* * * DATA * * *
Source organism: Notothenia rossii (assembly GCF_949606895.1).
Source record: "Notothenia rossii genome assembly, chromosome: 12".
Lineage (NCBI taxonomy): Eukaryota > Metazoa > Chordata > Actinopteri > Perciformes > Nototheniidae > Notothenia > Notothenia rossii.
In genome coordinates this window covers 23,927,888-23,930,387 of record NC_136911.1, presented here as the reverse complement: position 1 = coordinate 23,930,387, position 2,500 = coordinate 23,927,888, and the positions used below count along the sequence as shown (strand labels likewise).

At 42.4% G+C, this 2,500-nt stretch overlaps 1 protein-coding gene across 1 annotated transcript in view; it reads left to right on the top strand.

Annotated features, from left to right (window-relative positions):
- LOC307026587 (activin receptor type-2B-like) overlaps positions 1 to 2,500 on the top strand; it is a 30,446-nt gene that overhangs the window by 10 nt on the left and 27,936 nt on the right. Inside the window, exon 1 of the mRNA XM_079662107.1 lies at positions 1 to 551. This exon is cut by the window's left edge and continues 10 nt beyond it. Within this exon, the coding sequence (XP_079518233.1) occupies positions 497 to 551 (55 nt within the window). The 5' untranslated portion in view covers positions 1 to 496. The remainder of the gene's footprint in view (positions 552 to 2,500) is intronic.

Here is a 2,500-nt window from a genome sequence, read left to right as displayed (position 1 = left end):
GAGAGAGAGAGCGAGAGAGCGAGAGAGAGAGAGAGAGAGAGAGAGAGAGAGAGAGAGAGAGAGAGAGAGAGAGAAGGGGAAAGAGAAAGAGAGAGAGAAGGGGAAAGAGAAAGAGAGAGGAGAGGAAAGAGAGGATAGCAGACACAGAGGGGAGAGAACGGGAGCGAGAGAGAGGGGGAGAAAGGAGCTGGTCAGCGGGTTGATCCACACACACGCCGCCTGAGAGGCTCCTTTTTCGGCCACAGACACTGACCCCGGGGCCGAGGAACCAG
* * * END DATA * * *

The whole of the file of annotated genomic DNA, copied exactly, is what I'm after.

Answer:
Source organism: Notothenia rossii (assembly GCF_949606895.1).
Source record: "Notothenia rossii genome assembly, chromosome: 12".
Lineage (NCBI taxonomy): Eukaryota > Metazoa > Chordata > Actinopteri > Perciformes > Nototheniidae > Notothenia > Notothenia rossii.
In genome coordinates this window covers 23,927,888-23,930,387 of record NC_136911.1, presented here as the reverse complement: position 1 = coordinate 23,930,387, position 2,500 = coordinate 23,927,888, and the positions used below count along the sequence as shown (strand labels likewise).

At 42.4% G+C, this 2,500-nt stretch overlaps 1 protein-coding gene across 1 annotated transcript in view; it reads left to right on the top strand.

Annotated features, from left to right (window-relative positions):
- LOC307026587 (activin receptor type-2B-like) overlaps positions 1 to 2,500 on the top strand; it is a 30,446-nt gene that overhangs the window by 10 nt on the left and 27,936 nt on the right. Inside the window, exon 1 of the mRNA XM_079662107.1 lies at positions 1 to 551. This exon is cut by the window's left edge and continues 10 nt beyond it. Within this exon, the coding sequence (XP_079518233.1) occupies positions 497 to 551 (55 nt within the window). The 5' untranslated portion in view covers positions 1 to 496. The remainder of the gene's footprint in view (positions 552 to 2,500) is intronic.

Here is a 2,500-nt window from a genome sequence, read left to right as displayed (position 1 = left end):
GAGAGAGAGAGCGAGAGAGCGAGAGAGAGAGAGAGAGAGAGAGAGAGAGAGAGAGAGAGAGAGAGAGAGAGAGAAGGGGAAAGAGAAAGAGAGAGAGAAGGGGAAAGAGAAAGAGAGAGGAGAGGAAAGAGAGGATAGCAGACACAGAGGGGAGAGAACGGGAGCGAGAGAGAGGGGGAGAAAGGAGCTGGTCAGCGGGTTGATCCACACACACGCCGCCTGAGAGGCTCCTTTTTCGGCCACAGACACTGACCCCGGGGCCGAGGAACCAG